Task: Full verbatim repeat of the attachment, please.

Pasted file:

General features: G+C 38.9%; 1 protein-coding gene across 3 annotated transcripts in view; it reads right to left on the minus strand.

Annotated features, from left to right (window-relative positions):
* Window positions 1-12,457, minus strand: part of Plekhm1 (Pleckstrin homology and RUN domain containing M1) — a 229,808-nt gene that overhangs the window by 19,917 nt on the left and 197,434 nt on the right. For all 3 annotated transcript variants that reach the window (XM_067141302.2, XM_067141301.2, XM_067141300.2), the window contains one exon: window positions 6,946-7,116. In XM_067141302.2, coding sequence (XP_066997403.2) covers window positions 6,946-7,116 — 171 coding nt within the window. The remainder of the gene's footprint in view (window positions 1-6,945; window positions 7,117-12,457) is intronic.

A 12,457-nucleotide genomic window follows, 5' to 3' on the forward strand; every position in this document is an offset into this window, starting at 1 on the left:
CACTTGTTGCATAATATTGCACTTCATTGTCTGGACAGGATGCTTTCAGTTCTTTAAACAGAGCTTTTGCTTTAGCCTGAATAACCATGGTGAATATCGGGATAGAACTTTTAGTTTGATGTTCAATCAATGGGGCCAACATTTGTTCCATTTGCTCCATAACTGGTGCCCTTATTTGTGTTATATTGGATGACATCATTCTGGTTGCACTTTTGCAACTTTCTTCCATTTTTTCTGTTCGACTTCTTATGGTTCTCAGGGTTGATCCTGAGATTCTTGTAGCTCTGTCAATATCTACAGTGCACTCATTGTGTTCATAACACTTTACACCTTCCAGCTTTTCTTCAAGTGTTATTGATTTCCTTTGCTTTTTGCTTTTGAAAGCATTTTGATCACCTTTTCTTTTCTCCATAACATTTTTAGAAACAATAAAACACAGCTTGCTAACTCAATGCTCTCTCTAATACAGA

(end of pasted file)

General features: G+C 38.9%; 1 protein-coding gene across 3 annotated transcripts in view; it reads right to left on the minus strand.

Annotated features, from left to right (window-relative positions):
* Window positions 1-12,457, minus strand: part of Plekhm1 (Pleckstrin homology and RUN domain containing M1) — a 229,808-nt gene that overhangs the window by 19,917 nt on the left and 197,434 nt on the right. For all 3 annotated transcript variants that reach the window (XM_067141302.2, XM_067141301.2, XM_067141300.2), the window contains one exon: window positions 6,946-7,116. In XM_067141302.2, coding sequence (XP_066997403.2) covers window positions 6,946-7,116 — 171 coding nt within the window. The remainder of the gene's footprint in view (window positions 1-6,945; window positions 7,117-12,457) is intronic.

A 12,457-nucleotide genomic window follows, 5' to 3' on the forward strand; every position in this document is an offset into this window, starting at 1 on the left:
CACTTGTTGCATAATATTGCACTTCATTGTCTGGACAGGATGCTTTCAGTTCTTTAAACAGAGCTTTTGCTTTAGCCTGAATAACCATGGTGAATATCGGGATAGAACTTTTAGTTTGATGTTCAATCAATGGGGCCAACATTTGTTCCATTTGCTCCATAACTGGTGCCCTTATTTGTGTTATATTGGATGACATCATTCTGGTTGCACTTTTGCAACTTTCTTCCATTTTTTCTGTTCGACTTCTTATGGTTCTCAGGGTTGATCCTGAGATTCTTGTAGCTCTGTCAATATCTACAGTGCACTCATTGTGTTCATAACACTTTACACCTTCCAGCTTTTCTTCAAGTGTTATTGATTTCCTTTGCTTTTTGCTTTTGAAAGCATTTTGATCACCTTTTCTTTTCTCCATAACATTTTTAGAAACAATAAAACACAGCTTGCTAACTCAATGCTCTCTCTAATACAGA